Grace's Guide To British Industrial History

Registered UK Charity (No. 115342)

Grace's Guide is the leading source of historical information on industry and manufacturing in Britain. This web publication contains 147,919 pages of information and 233,587 images on early companies, their products and the people who designed and built them.

Grace's Guide is the leading source of historical information on industry and manufacturing in Britain. This web publication contains 147,919 pages of information and 233,587 images on early companies, their products and the people who designed and built them.

Samuel Faulkner and Co

From Graces Guide

A firm of cotton and silk spinners

John Owens entered into partnership with George and his cousin Samuel Faulkner as Samuel Faulkner and Co., fine spinners. Samuel was responsible for the management of the mill.

The mill was destroyed by fire, John Owens leaving the partnership shortly thereafter.

1836 DESTRUCTION OF MESSRS. FAULKNER AND CO.'S COTTON MILL BY FIRE.
Early on Saturday morning last one of the most destructive fires which has lately occurred in this neighbourhood broke out in the new millof Messrs. Samuel Faulkner and Co., Jersey-street, Ancoats, by the side of the Rochdale Canal. The new mill (which was only finished about eighteen months since) was a building having eight floors and a cock-loft and was 70 feet long, by 55 feet in width, separated from an older and much larger mill by a wall of thirteen inches in thickness only. The older mill had only seven floors in height, and a cock-loft, and its by gable adjoined the side of the new mill. The fire was first discovered about twenty minutes before seven o'clock, in the fourth story of the building, and appeared to have only recently broken out; but the flames spread to the window-frames and flooring above with such rapidity, that the hands employed in the room, after attempting to arrest its progress by playing upon the flames with the force-pumps connected with the steam engines, were soon compelled to abandon it and retire to the lower part of the mill. In the mean time notice of the fire had been despatched to the police yard, which is more than a mile distant, and, about a quarter past seven, Mr. Rose, the superintendant, and a complement of firemen, with three engines, arrived. By this time, however, the five upper floors of the buiiding had been completely destroyed, and part of the next one soon to afterwards fell in with a tremendous crash, folldwed by the outer walls of the building down to the third story. It was at once obvious to Mr. Rose that any efforts to save the remainder of the building must prove fruitless, and he therefore very judiciously turned his attention to the old mill, with a view of preventing the fire from communicating to it. .....' Continues at length. [1]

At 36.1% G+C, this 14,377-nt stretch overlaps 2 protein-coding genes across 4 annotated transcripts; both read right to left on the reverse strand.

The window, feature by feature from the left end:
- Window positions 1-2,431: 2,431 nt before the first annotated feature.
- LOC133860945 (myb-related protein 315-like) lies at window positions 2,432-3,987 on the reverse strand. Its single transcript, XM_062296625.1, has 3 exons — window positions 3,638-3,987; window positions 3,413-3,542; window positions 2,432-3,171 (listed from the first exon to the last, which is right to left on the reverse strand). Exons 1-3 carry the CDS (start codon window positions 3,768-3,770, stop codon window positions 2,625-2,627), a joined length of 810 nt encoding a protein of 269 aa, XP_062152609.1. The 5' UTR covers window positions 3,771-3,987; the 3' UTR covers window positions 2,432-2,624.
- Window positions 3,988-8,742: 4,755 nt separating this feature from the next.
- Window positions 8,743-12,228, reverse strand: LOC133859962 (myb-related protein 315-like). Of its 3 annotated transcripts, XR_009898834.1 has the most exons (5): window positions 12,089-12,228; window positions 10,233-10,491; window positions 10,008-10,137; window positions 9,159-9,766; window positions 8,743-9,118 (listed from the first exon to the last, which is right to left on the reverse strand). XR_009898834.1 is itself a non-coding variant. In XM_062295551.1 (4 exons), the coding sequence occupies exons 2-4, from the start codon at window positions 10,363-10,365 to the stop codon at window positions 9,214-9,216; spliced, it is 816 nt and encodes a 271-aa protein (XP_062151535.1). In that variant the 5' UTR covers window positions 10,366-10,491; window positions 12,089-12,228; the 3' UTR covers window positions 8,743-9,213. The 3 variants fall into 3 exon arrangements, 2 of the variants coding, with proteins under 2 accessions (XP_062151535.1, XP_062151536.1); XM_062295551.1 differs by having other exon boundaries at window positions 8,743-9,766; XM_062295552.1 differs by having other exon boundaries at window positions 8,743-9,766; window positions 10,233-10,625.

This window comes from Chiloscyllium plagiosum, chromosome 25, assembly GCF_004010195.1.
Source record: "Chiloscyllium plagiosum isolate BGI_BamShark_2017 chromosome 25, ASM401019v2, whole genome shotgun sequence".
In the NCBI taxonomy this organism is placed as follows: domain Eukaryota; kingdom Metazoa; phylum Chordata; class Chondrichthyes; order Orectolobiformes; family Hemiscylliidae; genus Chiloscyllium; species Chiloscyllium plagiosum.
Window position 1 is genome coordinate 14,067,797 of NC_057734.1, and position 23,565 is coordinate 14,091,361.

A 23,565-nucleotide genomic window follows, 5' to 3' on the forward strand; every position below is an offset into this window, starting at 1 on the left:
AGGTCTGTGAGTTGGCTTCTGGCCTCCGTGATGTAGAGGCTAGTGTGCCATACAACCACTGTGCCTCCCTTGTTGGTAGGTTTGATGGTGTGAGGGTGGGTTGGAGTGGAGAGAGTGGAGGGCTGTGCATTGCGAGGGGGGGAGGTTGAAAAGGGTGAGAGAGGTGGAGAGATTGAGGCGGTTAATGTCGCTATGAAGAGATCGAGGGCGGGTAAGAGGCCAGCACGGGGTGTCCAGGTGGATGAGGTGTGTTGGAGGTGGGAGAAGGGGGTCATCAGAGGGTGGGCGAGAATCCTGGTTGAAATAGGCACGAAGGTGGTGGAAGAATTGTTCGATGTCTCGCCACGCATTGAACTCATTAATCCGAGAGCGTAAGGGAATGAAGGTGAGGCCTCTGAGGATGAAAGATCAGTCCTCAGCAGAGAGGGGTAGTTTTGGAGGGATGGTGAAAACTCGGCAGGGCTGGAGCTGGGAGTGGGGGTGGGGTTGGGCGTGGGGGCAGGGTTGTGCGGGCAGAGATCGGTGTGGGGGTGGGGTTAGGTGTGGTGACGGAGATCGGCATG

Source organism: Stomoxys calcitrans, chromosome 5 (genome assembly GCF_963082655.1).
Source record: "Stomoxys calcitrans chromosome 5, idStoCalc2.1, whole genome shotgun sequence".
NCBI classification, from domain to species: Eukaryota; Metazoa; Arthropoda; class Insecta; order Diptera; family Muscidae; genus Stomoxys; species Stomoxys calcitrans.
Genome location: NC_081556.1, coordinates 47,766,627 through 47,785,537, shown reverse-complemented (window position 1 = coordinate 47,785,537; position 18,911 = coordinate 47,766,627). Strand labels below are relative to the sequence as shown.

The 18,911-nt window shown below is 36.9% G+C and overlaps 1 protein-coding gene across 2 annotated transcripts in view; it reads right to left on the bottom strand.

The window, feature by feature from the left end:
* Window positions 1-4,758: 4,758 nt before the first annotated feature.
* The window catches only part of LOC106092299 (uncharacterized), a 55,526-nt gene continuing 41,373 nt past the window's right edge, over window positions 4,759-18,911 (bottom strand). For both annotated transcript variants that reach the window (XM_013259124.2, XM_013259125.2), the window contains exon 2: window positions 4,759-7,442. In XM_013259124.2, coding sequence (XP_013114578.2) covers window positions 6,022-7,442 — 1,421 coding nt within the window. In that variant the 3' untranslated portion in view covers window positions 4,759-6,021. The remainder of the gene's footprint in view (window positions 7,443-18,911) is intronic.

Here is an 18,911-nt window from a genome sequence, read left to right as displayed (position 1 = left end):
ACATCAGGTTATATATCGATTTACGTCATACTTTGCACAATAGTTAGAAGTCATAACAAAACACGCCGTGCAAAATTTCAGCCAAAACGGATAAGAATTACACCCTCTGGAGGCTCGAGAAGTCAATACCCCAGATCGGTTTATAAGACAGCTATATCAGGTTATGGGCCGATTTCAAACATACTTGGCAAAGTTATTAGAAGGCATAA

See Also

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Sources of Information

  1. Manchester Times - Saturday 17 December 1836